The Soldier and the Squirrel introduces children to the Purple Heart

through a loving story of a friendship between a newly wounded soldier

and Rocky the squirrel with his backyard friends. This story began as a

blog during my first year in bed after my incident. With much

encouragement, it is now a book and has been placed in the

Ronald Reagan Presidential Library & Museum. Please watch the video

on the About page to learn for the Soldier & Rocky are changing children's






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Rebuilding America's Warriors - One Woman's Idea Changing Lives

There's something about Maggie. It's something you can't touch. A passion for our wounded that runs so deep the only way she could manage it was to create an organization providing free reconstructive surgery for troops injured at war.

Maggie Lockridge thought her work was done. She had just sold her plastic surgery recovery facility in Beverly Hills after twenty years of tending to the needs of the rich and powerful. Maggie was the best known but least acknowledged woman in town. From Hollywood to European royalty, her anecdotes of clientele could fill a book. And it has. Her book Facelift Hotel (protecting the true identities of her guests) was self-published and is now under development for a possible scripted television series. But it was a different show that would change the course of her retirement and her life.

Bob Woodruff was journaling the affects of war in his televised documentary "To Iraq and Back". But as Maggie watched the wounded troops being interviewed, she noticed something nobody was talking about. The scars that still remained.

Within weeks Maggie developed the mission and 501c3 submission for Iraq Star. A play on the words 'rock star'. If the rich and powerful can be treated like gods, why shouldn't our wounded be treated the same? With a roster of Beverly Hills surgeons, and hotels willing to lower their fees, her tool chest was ripe for making a difference. Iraq Star would pick up where the VA left off. The goal of the VA was to get the troops functional. Maggie saw young men who still wanted to date, who wanted their wives to see them as they were, and fathers who wanted their children to not be afraid of the scars.

Iraq Star flourished. Dr. Phil contacted them asking for help with Randy Gollinger, a troop in need of a prosthetic eye and orbital reconstruction. Dr. Michael Groth offered his services Pro Bono and the segment aired to national acclaim. The world saw how one woman's idea could make a difference and how one young man's life was changed forever. Randy's story was followed up on The Doctors. Dr. Phil McGraw still sits as an Honorary Board Member of the organization.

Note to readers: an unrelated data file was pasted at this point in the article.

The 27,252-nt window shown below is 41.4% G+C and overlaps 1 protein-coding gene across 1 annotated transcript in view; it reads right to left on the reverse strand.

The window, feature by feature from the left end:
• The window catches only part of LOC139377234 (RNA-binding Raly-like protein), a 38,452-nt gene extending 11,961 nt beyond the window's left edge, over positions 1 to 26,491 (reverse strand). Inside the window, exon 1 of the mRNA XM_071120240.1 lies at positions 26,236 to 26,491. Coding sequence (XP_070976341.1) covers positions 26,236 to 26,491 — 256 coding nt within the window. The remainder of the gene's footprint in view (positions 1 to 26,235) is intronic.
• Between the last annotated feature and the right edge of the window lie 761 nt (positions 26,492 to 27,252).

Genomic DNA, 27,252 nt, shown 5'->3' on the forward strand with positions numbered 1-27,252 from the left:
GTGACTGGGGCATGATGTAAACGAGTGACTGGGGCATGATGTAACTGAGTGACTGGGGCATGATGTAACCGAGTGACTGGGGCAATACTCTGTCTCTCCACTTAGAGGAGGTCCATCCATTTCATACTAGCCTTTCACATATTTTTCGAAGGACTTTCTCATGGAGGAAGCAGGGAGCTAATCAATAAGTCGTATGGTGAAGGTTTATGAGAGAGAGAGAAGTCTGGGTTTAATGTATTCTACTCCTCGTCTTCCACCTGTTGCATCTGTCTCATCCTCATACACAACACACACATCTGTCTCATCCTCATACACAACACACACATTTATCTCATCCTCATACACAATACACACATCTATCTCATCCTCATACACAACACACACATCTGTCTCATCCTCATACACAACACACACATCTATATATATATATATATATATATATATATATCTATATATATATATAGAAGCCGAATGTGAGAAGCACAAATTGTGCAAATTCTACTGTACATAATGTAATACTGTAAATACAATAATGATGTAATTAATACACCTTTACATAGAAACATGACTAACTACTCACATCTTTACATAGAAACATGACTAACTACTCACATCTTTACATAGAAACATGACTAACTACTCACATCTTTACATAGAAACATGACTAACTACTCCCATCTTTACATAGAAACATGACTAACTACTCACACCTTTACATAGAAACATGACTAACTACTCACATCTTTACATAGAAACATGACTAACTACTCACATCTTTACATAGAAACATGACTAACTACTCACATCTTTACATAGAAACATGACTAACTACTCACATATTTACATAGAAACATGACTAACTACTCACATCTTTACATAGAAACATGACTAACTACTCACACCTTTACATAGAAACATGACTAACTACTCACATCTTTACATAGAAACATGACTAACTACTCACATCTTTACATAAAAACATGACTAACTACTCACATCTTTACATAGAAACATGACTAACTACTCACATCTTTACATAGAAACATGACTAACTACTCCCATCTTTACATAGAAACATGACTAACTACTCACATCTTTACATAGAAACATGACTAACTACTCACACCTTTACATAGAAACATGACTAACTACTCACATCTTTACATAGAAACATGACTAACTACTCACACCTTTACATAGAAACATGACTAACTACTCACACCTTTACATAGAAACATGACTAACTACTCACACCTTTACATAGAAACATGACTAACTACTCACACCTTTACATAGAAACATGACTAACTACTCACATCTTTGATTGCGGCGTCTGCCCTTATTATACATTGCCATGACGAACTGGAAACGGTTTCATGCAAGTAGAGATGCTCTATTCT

It was a time when the war was still relatively new. The influx of wounded to Walter Reed had exploded. The hospital was overwhelmed and the backlog within the VA system numbered in the hundreds of thousands. The red tape caused troops in need to crumble under the pressure of paperwork and miles logged to get treatment in far away towns. Iraq Star flew them to Beverly Hills, picked them and a loved one up at the airport, set them up at a hotel near their doctor's office, took them to their appointments or organized their transportation, paid for meals, medication, OR fees and all fees not offered Pro Bono by the surgeons or covered by Tri-Care. All with the assistance of famed plastic surgeon to the stars, Dr. Norman Leaf as its Medical Director.

Then something happened. The war expanded into Afghanistan. Iraq Star the name no longer represented its mission. A Facebook post requesting submissions for its new name. Sue Muskin at BAMC-Brooke Army Medical Center- came up with Rebuilding America's Warriors or R.A.W. The name was perfect.

Maggie is more than a philanthropist. She is a former Air Force nurse who tears up at the sight of the American flag, she is a mother of two and grandmother of five. I am responsible for four of them. And I could not be more proud of this woman who has adopted over a hundred sons and daughters over the years who have changed our lives with their determination to be pro-active when they discovered that someone truly cares about who they are - not just as troops at war, but warriors in life.

Rebuilding America's Warriors has expanded its mission to become a national network of doctors across the country so troops can now be treated for free right near their home, avoiding travel. But they are still rock stars. We are struck by their presence and awed by their stories. And know in our hearts, Maggie was a nurse and administrator to royalty to prepare her for how our returning wounded should be treated every day of their lives.

For more information on Rebuilding America's Warriors go to

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